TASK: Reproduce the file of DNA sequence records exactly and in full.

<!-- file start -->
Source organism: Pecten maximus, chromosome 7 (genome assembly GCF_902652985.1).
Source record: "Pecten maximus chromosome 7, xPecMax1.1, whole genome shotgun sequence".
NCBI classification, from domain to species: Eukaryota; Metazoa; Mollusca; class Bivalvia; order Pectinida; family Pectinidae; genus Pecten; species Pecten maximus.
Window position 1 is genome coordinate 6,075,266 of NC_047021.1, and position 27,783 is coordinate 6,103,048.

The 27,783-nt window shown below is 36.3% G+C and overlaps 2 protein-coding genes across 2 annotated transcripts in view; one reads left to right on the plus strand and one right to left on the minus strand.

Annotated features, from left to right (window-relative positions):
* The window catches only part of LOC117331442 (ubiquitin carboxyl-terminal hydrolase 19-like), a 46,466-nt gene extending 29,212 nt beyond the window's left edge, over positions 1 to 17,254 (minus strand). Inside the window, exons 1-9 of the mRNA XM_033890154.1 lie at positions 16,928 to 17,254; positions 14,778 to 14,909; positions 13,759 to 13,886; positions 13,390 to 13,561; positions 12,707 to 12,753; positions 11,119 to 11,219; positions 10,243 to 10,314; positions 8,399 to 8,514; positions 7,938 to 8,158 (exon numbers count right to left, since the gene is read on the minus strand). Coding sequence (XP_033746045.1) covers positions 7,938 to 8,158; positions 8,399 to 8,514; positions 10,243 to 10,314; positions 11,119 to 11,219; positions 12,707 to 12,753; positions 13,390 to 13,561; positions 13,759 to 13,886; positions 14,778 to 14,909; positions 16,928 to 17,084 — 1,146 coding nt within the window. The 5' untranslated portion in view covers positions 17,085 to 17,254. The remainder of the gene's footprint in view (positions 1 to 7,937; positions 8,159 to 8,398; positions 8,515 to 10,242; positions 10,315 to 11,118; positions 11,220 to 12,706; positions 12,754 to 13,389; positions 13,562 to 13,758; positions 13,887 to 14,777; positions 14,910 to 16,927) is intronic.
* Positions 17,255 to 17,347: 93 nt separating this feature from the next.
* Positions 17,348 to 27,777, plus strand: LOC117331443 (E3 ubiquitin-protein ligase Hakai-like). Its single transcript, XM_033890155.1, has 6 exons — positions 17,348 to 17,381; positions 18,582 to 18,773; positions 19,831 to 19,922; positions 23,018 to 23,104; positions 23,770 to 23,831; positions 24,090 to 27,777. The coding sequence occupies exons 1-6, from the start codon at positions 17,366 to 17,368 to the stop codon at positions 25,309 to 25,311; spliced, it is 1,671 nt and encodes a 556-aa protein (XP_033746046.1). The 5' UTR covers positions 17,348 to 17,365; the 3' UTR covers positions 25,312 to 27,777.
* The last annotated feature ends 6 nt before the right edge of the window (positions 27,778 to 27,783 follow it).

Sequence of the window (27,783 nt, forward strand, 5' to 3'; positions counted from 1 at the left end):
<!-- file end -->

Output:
Source organism: Pecten maximus, chromosome 7 (genome assembly GCF_902652985.1).
Source record: "Pecten maximus chromosome 7, xPecMax1.1, whole genome shotgun sequence".
NCBI classification, from domain to species: Eukaryota; Metazoa; Mollusca; class Bivalvia; order Pectinida; family Pectinidae; genus Pecten; species Pecten maximus.
Window position 1 is genome coordinate 6,075,266 of NC_047021.1, and position 27,783 is coordinate 6,103,048.

The 27,783-nt window shown below is 36.3% G+C and overlaps 2 protein-coding genes across 2 annotated transcripts in view; one reads left to right on the plus strand and one right to left on the minus strand.

Annotated features, from left to right (window-relative positions):
* The window catches only part of LOC117331442 (ubiquitin carboxyl-terminal hydrolase 19-like), a 46,466-nt gene extending 29,212 nt beyond the window's left edge, over positions 1 to 17,254 (minus strand). Inside the window, exons 1-9 of the mRNA XM_033890154.1 lie at positions 16,928 to 17,254; positions 14,778 to 14,909; positions 13,759 to 13,886; positions 13,390 to 13,561; positions 12,707 to 12,753; positions 11,119 to 11,219; positions 10,243 to 10,314; positions 8,399 to 8,514; positions 7,938 to 8,158 (exon numbers count right to left, since the gene is read on the minus strand). Coding sequence (XP_033746045.1) covers positions 7,938 to 8,158; positions 8,399 to 8,514; positions 10,243 to 10,314; positions 11,119 to 11,219; positions 12,707 to 12,753; positions 13,390 to 13,561; positions 13,759 to 13,886; positions 14,778 to 14,909; positions 16,928 to 17,084 — 1,146 coding nt within the window. The 5' untranslated portion in view covers positions 17,085 to 17,254. The remainder of the gene's footprint in view (positions 1 to 7,937; positions 8,159 to 8,398; positions 8,515 to 10,242; positions 10,315 to 11,118; positions 11,220 to 12,706; positions 12,754 to 13,389; positions 13,562 to 13,758; positions 13,887 to 14,777; positions 14,910 to 16,927) is intronic.
* Positions 17,255 to 17,347: 93 nt separating this feature from the next.
* Positions 17,348 to 27,777, plus strand: LOC117331443 (E3 ubiquitin-protein ligase Hakai-like). Its single transcript, XM_033890155.1, has 6 exons — positions 17,348 to 17,381; positions 18,582 to 18,773; positions 19,831 to 19,922; positions 23,018 to 23,104; positions 23,770 to 23,831; positions 24,090 to 27,777. The coding sequence occupies exons 1-6, from the start codon at positions 17,366 to 17,368 to the stop codon at positions 25,309 to 25,311; spliced, it is 1,671 nt and encodes a 556-aa protein (XP_033746046.1). The 5' UTR covers positions 17,348 to 17,365; the 3' UTR covers positions 25,312 to 27,777.
* The last annotated feature ends 6 nt before the right edge of the window (positions 27,778 to 27,783 follow it).

Sequence of the window (27,783 nt, forward strand, 5' to 3'; positions counted from 1 at the left end):